With the talk of faux pendants out there

On another thread where a Zuni inlay pendant is being discussed, it made me wonder about this one ( thread link: Help w/ Zuni Style Inlay Necklace )

I was thinking about purchasing this one…such an unusual scene. The seller describes it as Native American, but admits he does not know much about it.

It’s also hard to tell exactly what that makers mark on the back is.

What is your feeling on this one?

Micro inlay falls into the same category as fetish necklaces for me: fake until proven otherwise. Unfortunately the number of fakes on the market far outnumbers those that are genuine for both. The other thing to keep in mind is that genuine micro inlay is really a lot of work to create, so if the price doesn’t reflect that, that can be a big red flag. On this one I think the horses look a little strange and lack the proper detail, and the generic, one letter hallmark makes me suspicious.

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@OrbitOrange. I think that’s what’s making me question it, that the horses don’t look right. My cousin really likes this more than I do and keeps on telling me I should buy it. It seems that true native handwork wouldn’t have the horses missing some body parts… note the ones in the back have just a head, are missing legs, or are not very detailed.

Exactly. The horses are anatomically incorrect and lack detail. In the case of the one horse the “detail” that’s missing is its entire body. I think this is something that’s seen fairly frequently in fakes. Also, the bright blue turquoise has a cobbled look that I’m guessing is compressed turquoise, and the sea foam green horse, well that just looks like a piece of plastic. I’d hesitate to even call it block turquoise because I’ve never seen any stone anywhere near that color.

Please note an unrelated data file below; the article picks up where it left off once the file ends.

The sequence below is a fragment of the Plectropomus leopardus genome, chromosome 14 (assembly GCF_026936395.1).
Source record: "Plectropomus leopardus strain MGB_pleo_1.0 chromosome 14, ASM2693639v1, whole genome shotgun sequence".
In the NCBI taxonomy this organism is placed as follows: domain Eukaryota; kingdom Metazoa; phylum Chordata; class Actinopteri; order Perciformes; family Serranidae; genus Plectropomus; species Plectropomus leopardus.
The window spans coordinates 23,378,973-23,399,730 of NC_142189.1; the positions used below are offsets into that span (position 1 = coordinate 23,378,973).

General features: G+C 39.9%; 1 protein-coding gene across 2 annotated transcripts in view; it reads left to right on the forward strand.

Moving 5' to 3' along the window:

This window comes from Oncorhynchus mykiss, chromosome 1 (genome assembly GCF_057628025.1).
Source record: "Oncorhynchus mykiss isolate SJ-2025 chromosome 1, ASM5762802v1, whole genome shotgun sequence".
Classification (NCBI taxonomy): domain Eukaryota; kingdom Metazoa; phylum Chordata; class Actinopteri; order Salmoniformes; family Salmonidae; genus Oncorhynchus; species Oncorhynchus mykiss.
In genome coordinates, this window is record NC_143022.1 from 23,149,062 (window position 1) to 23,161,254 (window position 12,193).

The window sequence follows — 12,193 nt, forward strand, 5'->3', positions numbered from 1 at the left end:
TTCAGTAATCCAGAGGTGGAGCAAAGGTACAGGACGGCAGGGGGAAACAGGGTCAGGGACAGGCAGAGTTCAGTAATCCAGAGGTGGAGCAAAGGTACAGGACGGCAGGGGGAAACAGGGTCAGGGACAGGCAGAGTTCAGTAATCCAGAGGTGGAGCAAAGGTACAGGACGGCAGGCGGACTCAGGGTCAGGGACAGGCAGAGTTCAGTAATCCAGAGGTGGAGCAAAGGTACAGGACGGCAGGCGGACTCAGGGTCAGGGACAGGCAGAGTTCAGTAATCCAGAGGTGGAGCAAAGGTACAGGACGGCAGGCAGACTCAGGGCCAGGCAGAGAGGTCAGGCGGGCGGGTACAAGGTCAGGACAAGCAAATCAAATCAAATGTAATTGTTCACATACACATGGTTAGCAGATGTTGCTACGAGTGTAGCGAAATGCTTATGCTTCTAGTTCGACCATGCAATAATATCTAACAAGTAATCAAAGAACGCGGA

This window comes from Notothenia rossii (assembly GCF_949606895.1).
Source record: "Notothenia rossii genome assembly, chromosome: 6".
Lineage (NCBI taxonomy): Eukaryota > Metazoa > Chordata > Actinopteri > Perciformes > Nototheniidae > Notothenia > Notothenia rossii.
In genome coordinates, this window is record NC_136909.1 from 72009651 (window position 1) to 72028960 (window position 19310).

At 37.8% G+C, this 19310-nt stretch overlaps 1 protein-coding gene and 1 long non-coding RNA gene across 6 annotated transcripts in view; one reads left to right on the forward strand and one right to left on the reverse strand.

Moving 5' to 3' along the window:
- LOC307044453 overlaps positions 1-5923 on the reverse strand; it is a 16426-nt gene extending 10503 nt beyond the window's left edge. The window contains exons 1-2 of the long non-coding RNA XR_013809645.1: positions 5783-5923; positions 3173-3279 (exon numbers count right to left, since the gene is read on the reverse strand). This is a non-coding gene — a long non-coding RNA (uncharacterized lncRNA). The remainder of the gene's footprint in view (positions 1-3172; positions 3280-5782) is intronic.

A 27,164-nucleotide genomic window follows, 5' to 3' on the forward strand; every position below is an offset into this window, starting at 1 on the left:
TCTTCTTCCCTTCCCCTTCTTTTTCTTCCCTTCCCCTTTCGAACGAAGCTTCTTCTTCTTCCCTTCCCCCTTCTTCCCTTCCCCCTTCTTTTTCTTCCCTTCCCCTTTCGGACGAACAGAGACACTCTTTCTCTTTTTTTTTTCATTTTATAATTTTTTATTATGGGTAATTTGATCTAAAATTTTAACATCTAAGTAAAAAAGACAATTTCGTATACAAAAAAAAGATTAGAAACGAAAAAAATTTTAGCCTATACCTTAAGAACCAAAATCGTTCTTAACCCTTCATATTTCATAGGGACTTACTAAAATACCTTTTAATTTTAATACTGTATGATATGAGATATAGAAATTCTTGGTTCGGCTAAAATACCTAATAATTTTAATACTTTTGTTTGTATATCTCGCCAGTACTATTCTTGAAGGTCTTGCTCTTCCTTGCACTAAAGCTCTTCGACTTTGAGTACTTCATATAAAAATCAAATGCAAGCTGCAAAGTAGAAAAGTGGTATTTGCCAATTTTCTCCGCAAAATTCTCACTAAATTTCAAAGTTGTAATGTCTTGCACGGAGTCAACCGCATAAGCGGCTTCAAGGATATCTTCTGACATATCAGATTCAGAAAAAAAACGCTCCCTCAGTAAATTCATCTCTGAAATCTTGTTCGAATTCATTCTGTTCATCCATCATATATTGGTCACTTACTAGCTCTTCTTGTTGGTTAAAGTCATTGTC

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In my opinion there is no question that is a fake import and poorly done at that. Some imports are actually quite good but this does not appear to be one. Single letter on back often is sign of fake. Whatever they are asking is too much

I ended up not buying it… too much of a risk, and the more I looked at it, the more the red flag details became more evident. I had not realized until I really started looking at these that there were so many fakes and imports, but I think there’s a lot more of those out there than there are the real thing, at least online!

I did end up buying this little guy eventually…this Matthew Jack ring that’s properly stamped with a full name and that aligns with other hallmarks and work he’s done.

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Matthew Jack is the real deal as are Clayton Tom, Tsosie brothers, Gilbert Smith, Jim Harrison and a few others, Parry Null is a good source as is Tumbleweeds Jewelry. you are correct that there are more fakes than authentic pieces wise decision

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I’ve been wanting one of Matthew Jack’s inlay rings for a while :heart:

@RedlandMaggie when I started researching his pieces, I saw how talented he was! This was a lucky find, and I love the simplicity of the scene yet it’s so nuanced in its detail. Truly the ability to do micro-inlay is a gift and an art.